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Article

Media Exposure and Substance Use Increase during COVID-19

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Department of Nutrition and Exercise Physiology, Elson S. Floyd College of Medicine, Washington State University, Spokane, WA 99202, USA
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Paul G. Allen School for Global Animal Health, Washington State University, Pullman, WA 99164, USA
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Edward R. Murrow College of Communication, Washington State University, Pullman, WA 99163, USA
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School of Medicine, University of Washington, Seattle, WA 98195, USA
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Department of Community and Behavioral Health, Elson S. Floyd College of Medicine, Washington State University, Spokane, WA 99202, USA
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Analytics and PsychoPharmacology Laboratory, Washington State University, Spokane, WA 99202, USA
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Program for Excellence in Addictions Research, Washington State University, Spokane, WA 99202, USA
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Author to whom correspondence should be addressed.
Academic Editor: Paul B. Tchounwou
Int. J. Environ. Res. Public Health 2021, 18(12), 6318; https://doi.org/10.3390/ijerph18126318
Received: 2 May 2021 / Revised: 31 May 2021 / Accepted: 7 June 2021 / Published: 11 June 2021
(This article belongs to the Section Global Health)
Background: Lockdown measures because of COVID-19 are likely to result in deteriorating physical and mental health. In this study, our aim was to assess the impact of media exposure on increases in substance use during the COVID-19 pandemic. Methods: A nationally representative online survey of 1264 adults was collected during the pandemic in the United States. Logistic regression was used to explore the association between an increase in substance use since the beginning of the COVID-19 pandemic and exposure to cable news or social media together with COVID-19 knowledge, while controlling for covariates. Results: In the multivariable-adjusted models, participants with the highest exposure to social media (at least daily) and low knowledge of COVID-19 were 9.9 times more likely to experience an increase in substance use since the pandemic began (OR = 9.90, 95% CI = 4.27–23.06). Participants with the highest exposure to cable news and low knowledge of COVID-19 were over 11 times more likely to experience an increase in substance use (OR = 11.64, 95% CI = 4.01–24.45). Conclusion: Based on our findings, we recommend that media organizations should aim to reduce uncertainty and also provide positive coverage to counter the negative information associated with pandemics. View Full-Text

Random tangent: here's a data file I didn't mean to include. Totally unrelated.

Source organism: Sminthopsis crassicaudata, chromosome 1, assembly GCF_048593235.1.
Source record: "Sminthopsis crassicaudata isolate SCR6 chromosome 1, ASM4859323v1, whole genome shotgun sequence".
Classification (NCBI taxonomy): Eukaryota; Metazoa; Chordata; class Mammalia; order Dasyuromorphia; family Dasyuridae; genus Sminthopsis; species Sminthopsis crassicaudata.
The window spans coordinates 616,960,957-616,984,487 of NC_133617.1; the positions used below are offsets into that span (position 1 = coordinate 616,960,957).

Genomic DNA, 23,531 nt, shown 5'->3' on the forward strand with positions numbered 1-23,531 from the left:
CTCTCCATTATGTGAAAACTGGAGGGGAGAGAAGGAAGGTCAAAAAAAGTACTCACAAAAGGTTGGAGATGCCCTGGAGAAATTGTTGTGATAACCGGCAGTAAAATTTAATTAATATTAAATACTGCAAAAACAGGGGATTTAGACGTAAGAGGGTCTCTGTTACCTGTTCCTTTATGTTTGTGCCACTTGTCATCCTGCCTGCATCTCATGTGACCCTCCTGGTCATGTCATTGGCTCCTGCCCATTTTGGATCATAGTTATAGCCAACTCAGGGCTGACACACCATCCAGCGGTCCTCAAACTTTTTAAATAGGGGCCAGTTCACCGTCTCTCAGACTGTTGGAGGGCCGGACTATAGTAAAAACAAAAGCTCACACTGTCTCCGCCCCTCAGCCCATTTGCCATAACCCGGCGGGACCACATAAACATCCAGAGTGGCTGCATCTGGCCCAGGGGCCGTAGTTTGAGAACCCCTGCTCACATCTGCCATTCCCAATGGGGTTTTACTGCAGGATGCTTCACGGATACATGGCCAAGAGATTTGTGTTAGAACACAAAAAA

Keywords: COVID-19; substance abuse; drug misuse COVID-19; substance abuse; drug misuse
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MDPI and ACS Style

Amram, O.; Borah, P.; Kubsad, D.; McPherson, S.M. Media Exposure and Substance Use Increase during COVID-19. Int. J. Environ. Res. Public Health 2021, 18, 6318. https://doi.org/10.3390/ijerph18126318

AMA Style

Amram O, Borah P, Kubsad D, McPherson SM. Media Exposure and Substance Use Increase during COVID-19. International Journal of Environmental Research and Public Health. 2021; 18(12):6318. https://doi.org/10.3390/ijerph18126318

Chicago/Turabian Style

Amram, Ofer, Porismita Borah, Deepika Kubsad, and Sterling M. McPherson. 2021. "Media Exposure and Substance Use Increase during COVID-19" International Journal of Environmental Research and Public Health 18, no. 12: 6318. https://doi.org/10.3390/ijerph18126318

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